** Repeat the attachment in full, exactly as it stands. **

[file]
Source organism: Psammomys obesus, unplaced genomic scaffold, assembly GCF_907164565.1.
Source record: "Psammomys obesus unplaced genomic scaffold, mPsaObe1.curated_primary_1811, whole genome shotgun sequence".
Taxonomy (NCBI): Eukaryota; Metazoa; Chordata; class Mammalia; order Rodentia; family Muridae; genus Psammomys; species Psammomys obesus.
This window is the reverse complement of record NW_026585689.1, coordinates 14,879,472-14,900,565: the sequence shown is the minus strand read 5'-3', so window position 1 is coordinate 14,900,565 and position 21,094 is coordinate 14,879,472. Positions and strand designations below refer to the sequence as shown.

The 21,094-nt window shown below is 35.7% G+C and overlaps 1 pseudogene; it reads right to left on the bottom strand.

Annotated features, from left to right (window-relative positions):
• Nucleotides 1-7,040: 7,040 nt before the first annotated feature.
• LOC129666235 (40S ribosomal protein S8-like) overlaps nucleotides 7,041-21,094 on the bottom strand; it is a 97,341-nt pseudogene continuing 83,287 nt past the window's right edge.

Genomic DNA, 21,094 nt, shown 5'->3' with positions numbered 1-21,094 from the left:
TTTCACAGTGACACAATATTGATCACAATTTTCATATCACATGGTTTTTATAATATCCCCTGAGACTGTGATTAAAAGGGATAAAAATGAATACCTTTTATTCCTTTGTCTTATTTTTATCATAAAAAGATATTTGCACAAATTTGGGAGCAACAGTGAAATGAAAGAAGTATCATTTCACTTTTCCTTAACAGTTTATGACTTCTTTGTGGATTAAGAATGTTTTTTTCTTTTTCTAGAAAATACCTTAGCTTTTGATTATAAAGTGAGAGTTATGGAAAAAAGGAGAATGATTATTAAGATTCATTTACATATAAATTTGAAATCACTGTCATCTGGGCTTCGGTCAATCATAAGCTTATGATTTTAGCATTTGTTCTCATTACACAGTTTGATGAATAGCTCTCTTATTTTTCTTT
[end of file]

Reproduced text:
Source organism: Psammomys obesus, unplaced genomic scaffold, assembly GCF_907164565.1.
Source record: "Psammomys obesus unplaced genomic scaffold, mPsaObe1.curated_primary_1811, whole genome shotgun sequence".
Taxonomy (NCBI): Eukaryota; Metazoa; Chordata; class Mammalia; order Rodentia; family Muridae; genus Psammomys; species Psammomys obesus.
This window is the reverse complement of record NW_026585689.1, coordinates 14,879,472-14,900,565: the sequence shown is the minus strand read 5'-3', so window position 1 is coordinate 14,900,565 and position 21,094 is coordinate 14,879,472. Positions and strand designations below refer to the sequence as shown.

The 21,094-nt window shown below is 35.7% G+C and overlaps 1 pseudogene; it reads right to left on the bottom strand.

Annotated features, from left to right (window-relative positions):
• Nucleotides 1-7,040: 7,040 nt before the first annotated feature.
• LOC129666235 (40S ribosomal protein S8-like) overlaps nucleotides 7,041-21,094 on the bottom strand; it is a 97,341-nt pseudogene continuing 83,287 nt past the window's right edge.

Genomic DNA, 21,094 nt, shown 5'->3' with positions numbered 1-21,094 from the left:
TTTCACAGTGACACAATATTGATCACAATTTTCATATCACATGGTTTTTATAATATCCCCTGAGACTGTGATTAAAAGGGATAAAAATGAATACCTTTTATTCCTTTGTCTTATTTTTATCATAAAAAGATATTTGCACAAATTTGGGAGCAACAGTGAAATGAAAGAAGTATCATTTCACTTTTCCTTAACAGTTTATGACTTCTTTGTGGATTAAGAATGTTTTTTTCTTTTTCTAGAAAATACCTTAGCTTTTGATTATAAAGTGAGAGTTATGGAAAAAAGGAGAATGATTATTAAGATTCATTTACATATAAATTTGAAATCACTGTCATCTGGGCTTCGGTCAATCATAAGCTTATGATTTTAGCATTTGTTCTCATTACACAGTTTGATGAATAGCTCTCTTATTTTTCTTT